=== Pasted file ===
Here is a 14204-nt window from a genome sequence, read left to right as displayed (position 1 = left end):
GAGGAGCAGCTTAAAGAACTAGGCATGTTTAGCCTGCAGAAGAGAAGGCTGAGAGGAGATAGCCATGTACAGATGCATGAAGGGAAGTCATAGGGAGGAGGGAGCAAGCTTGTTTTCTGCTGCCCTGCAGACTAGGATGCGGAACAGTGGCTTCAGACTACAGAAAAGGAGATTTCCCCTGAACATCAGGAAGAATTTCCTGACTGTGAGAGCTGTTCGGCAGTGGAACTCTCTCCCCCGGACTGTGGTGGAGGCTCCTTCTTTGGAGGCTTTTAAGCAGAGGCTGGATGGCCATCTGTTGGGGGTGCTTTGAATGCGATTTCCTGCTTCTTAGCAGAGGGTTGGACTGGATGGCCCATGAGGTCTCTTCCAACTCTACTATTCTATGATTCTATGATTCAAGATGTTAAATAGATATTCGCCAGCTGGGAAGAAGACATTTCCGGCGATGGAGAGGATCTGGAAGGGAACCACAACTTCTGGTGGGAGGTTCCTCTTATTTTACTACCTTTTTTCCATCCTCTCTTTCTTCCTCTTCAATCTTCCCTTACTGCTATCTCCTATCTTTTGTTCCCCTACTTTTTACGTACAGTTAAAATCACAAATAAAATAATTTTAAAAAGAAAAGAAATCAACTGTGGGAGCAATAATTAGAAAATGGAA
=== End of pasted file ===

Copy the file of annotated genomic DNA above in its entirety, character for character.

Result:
Here is a 14204-nt window from a genome sequence, read left to right as displayed (position 1 = left end):
GAGGAGCAGCTTAAAGAACTAGGCATGTTTAGCCTGCAGAAGAGAAGGCTGAGAGGAGATAGCCATGTACAGATGCATGAAGGGAAGTCATAGGGAGGAGGGAGCAAGCTTGTTTTCTGCTGCCCTGCAGACTAGGATGCGGAACAGTGGCTTCAGACTACAGAAAAGGAGATTTCCCCTGAACATCAGGAAGAATTTCCTGACTGTGAGAGCTGTTCGGCAGTGGAACTCTCTCCCCCGGACTGTGGTGGAGGCTCCTTCTTTGGAGGCTTTTAAGCAGAGGCTGGATGGCCATCTGTTGGGGGTGCTTTGAATGCGATTTCCTGCTTCTTAGCAGAGGGTTGGACTGGATGGCCCATGAGGTCTCTTCCAACTCTACTATTCTATGATTCTATGATTCAAGATGTTAAATAGATATTCGCCAGCTGGGAAGAAGACATTTCCGGCGATGGAGAGGATCTGGAAGGGAACCACAACTTCTGGTGGGAGGTTCCTCTTATTTTACTACCTTTTTTCCATCCTCTCTTTCTTCCTCTTCAATCTTCCCTTACTGCTATCTCCTATCTTTTGTTCCCCTACTTTTTACGTACAGTTAAAATCACAAATAAAATAATTTTAAAAAGAAAAGAAATCAACTGTGGGAGCAATAATTAGAAAATGGAA